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The Abolition Of Money
by [?]

The Cynic was very old and very wise and very unpopular. I was the only person at his “At Home” that afternoon. I gave him my views on Bi-metallism, having just read the leader in the “Times.” He yawned obtrusively, and growled, “Bi-metallism, indeed! The only remedy for modern civilisation is A-metallism. Money must be abolished. The root of all evil must be pulled up.”

“Money abolished!” I echoed in amaze. “Why, any student of political economy will tell you we could not live without it. Lacking a common measure of value, we—-“

“So it has always been held by students when answering political-economy papers,” he interrupted impatiently. “Yet I dreamt once of a land where the currency was called in, and the morning stars sang together.”

“But the exchange of commodities—-” I began.

“Was effected by the sublime simplicity of barter. At one sweep were swept away all that monstrous credit system which had created an army of accountants and a Court of bankruptcy; all that chaos of single and double-faced entry–all that sleight-of-hand abracadabra of signatures–all those paper phantoms of capital. The Stock Exchange and other gambling-hells shrivelled up. There was a vast saving of clerical labour, and there were few loopholes for fraud. Everything was too simple. Swift retribution overtook the man who shirked his obligations to his fellows. Nobody could juggle with bits of paper at the North Pole and ruin people at the South. The windows of human Society were cleared of the gigantic complex cobweb full of dead flies. One could look inside and see what was going on. ‘Gentlemen’ could not flourish in the light. They were like the fungi that grew in cellars. Every man became both a worker and a trader.”

“Not an unmixed gain, that,” I protested.

“I grant you,” said the Cynic. “Some of the finer shades of fine gentlemanliness were lost: the honourable feeling of cheating one’s tradesmen, the noble scorn of tailors, the lofty despisal of duns. When all men were tradesmen, these higher class distinctions fused into one another. There arose a clannish feeling which prevented the tradesman from defrauding one of his own class. But there was an even graver evil to be placed to the debit side of the new system. For the professors of political economy (who had thrown up their posts as a conscientious protest against the abolition of money and of salaries) proved to be right. So clumsy was the mechanism of exchange that men were actually driven to doing more than one kind of work. All those advantages of specialisation which Adam Smith, supplemented by Babbage, had so laboriously pointed out were completely lost to a wasteful world. Rather than be without certain luxuries and necessaries men gave up moving their legs all day up and down in time with iron treadles, or feeding machines with bits of material exactly alike, or remaining doubled up underground, or making marks from hour to hour and from year to year on pieces of ruled paper. The waste by friction became enormous. Some of the least thrifty even made their own furniture, and wove their own clothes, and carved out rude ornaments for themselves. Whether from a natural want of economy, or from an unwillingness to encounter the difficulties of traffic, or from a mere spirit of independence, these men deliberately reverted to the condition from which mankind had so painfully emerged.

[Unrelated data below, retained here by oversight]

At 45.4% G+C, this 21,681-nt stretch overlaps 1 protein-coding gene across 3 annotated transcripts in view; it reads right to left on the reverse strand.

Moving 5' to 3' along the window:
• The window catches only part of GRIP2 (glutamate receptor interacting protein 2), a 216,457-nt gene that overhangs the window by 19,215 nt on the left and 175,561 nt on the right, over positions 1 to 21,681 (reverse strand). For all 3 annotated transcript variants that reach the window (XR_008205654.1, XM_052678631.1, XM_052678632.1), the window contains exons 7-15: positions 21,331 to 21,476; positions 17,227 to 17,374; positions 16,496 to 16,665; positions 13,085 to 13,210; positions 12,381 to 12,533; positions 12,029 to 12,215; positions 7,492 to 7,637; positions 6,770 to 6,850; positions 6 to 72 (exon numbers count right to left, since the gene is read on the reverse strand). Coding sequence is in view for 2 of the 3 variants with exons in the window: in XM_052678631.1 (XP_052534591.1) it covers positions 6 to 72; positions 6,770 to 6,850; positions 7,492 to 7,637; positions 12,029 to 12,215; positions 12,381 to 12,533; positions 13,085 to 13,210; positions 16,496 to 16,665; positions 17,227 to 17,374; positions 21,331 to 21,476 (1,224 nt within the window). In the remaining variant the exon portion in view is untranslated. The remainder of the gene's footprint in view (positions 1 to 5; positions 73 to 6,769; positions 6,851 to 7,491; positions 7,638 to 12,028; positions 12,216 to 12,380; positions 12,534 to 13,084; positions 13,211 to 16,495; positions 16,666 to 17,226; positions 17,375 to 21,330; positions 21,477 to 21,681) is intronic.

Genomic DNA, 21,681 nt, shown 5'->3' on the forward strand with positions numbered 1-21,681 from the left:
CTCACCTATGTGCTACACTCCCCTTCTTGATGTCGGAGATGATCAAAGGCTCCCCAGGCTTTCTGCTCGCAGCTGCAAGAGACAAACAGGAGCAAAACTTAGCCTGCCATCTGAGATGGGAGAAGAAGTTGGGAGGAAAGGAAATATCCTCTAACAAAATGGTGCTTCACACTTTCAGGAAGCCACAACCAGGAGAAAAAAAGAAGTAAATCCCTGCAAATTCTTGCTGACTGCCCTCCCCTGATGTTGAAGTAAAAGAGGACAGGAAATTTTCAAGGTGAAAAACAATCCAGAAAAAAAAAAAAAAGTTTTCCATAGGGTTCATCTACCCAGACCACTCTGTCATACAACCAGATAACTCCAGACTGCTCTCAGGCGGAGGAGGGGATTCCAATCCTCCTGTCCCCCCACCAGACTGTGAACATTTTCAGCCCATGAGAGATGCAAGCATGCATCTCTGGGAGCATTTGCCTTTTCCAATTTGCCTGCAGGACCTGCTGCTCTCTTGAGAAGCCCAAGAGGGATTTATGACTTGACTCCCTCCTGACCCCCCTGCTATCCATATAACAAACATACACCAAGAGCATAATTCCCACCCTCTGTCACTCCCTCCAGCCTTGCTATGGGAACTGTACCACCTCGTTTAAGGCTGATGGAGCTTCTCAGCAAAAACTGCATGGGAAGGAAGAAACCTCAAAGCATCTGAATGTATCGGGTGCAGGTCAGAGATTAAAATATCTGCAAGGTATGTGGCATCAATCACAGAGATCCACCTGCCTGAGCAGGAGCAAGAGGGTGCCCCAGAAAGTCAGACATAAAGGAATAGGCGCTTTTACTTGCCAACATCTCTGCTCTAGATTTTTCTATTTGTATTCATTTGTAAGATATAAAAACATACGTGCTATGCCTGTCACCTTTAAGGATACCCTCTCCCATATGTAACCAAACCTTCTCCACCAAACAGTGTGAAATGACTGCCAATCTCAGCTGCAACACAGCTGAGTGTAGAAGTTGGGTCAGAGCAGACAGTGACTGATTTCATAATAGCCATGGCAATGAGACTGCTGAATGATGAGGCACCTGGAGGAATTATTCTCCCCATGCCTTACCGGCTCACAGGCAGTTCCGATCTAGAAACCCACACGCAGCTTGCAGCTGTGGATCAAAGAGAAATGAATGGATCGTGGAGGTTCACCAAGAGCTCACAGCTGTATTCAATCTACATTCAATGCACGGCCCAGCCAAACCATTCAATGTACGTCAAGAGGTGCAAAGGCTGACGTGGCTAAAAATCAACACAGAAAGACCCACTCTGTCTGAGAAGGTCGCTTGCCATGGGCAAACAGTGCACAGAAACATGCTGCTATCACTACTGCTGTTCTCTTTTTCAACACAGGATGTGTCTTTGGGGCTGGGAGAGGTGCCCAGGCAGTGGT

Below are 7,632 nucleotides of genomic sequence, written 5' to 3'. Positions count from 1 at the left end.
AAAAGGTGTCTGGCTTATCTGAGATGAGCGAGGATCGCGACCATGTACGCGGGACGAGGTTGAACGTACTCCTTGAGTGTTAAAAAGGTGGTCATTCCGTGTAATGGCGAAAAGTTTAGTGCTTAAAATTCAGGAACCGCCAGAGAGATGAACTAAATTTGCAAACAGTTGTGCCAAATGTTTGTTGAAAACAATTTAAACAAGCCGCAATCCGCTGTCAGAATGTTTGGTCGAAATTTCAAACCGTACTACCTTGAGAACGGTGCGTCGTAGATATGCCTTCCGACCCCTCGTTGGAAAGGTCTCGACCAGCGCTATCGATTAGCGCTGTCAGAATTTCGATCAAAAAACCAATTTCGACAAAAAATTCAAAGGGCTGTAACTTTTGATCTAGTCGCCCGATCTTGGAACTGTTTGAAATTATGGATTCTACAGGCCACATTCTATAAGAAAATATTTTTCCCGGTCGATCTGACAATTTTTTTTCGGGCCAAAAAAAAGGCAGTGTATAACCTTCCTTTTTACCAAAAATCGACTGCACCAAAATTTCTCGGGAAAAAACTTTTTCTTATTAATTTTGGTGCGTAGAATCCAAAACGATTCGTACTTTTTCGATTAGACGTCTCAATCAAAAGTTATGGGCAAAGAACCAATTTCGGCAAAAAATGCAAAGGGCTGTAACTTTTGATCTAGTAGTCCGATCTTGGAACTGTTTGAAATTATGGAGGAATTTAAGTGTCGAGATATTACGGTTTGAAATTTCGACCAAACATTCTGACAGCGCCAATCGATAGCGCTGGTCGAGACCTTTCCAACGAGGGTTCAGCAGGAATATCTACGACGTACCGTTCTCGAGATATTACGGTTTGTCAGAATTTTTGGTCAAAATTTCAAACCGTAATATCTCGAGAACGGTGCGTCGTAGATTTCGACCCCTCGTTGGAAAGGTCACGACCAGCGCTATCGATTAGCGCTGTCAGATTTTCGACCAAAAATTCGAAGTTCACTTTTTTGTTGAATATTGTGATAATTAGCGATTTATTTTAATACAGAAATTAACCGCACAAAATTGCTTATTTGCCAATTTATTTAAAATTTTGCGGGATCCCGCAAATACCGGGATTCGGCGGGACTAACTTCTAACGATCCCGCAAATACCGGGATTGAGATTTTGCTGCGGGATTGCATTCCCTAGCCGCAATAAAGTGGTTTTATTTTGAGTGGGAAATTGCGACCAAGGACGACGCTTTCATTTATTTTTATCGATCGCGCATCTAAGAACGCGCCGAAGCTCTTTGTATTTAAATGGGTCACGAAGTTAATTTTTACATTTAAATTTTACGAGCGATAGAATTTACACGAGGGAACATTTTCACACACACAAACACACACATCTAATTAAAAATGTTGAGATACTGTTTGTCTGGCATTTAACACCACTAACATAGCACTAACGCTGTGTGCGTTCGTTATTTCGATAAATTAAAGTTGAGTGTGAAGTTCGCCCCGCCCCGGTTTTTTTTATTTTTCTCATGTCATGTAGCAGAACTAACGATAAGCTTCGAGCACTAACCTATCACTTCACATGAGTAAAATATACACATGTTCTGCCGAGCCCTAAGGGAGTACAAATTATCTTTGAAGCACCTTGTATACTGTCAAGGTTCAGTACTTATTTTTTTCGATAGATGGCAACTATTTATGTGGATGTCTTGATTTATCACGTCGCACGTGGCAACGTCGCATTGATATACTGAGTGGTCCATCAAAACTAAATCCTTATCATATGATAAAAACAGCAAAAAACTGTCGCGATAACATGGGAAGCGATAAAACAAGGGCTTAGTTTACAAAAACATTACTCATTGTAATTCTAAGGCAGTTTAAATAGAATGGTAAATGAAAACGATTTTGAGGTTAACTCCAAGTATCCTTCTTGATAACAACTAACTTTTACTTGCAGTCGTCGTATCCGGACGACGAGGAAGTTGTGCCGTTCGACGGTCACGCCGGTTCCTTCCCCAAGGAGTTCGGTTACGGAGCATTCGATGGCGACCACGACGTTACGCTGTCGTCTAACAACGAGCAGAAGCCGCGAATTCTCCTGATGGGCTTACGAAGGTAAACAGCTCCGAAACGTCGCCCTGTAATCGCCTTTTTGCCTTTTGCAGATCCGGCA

“Some even pretended to enjoy it, and, rather paradoxically, asserted that the abolition of gold had brought about the golden age of primitive legend. Others who felt keenly the falling-off in production, and the absence of those huge stores of unsold commodities which glutted the ancient markets, and gave a nation a sense of wealth in the midst of poverty; the aesthetic spirits who lamented the disappearance of the ancient mansions and palaces, which, although they were empty three parts of the year, yet afforded men the consolation of knowing that they were ample enough to shelter the majority of the homeless–men of this stamp were chagrined by the cumbersome mechanism of exchange, which made these glories of the past impracticable, and they were for introducing counters. But counters, although they had the advantage of lacking intrinsic value, would be quite as bad as actual coins if men could entirely trust one another never to repudiate their obligations. Unfortunately Society had grown so honest under the new regime that this condition was fulfilled, and the operation of counters would have been identical with that of money. Moreover, counters would have brought back card-playing, horse-racing, fire and life assurance, and other forms of gambling, which without them involved such complex calculations and valuations of loaves and fishes that all the pleasure was spoilt. When these things were pointed out to the aesthetic and the economical, they were convinced and remained of the same opinion.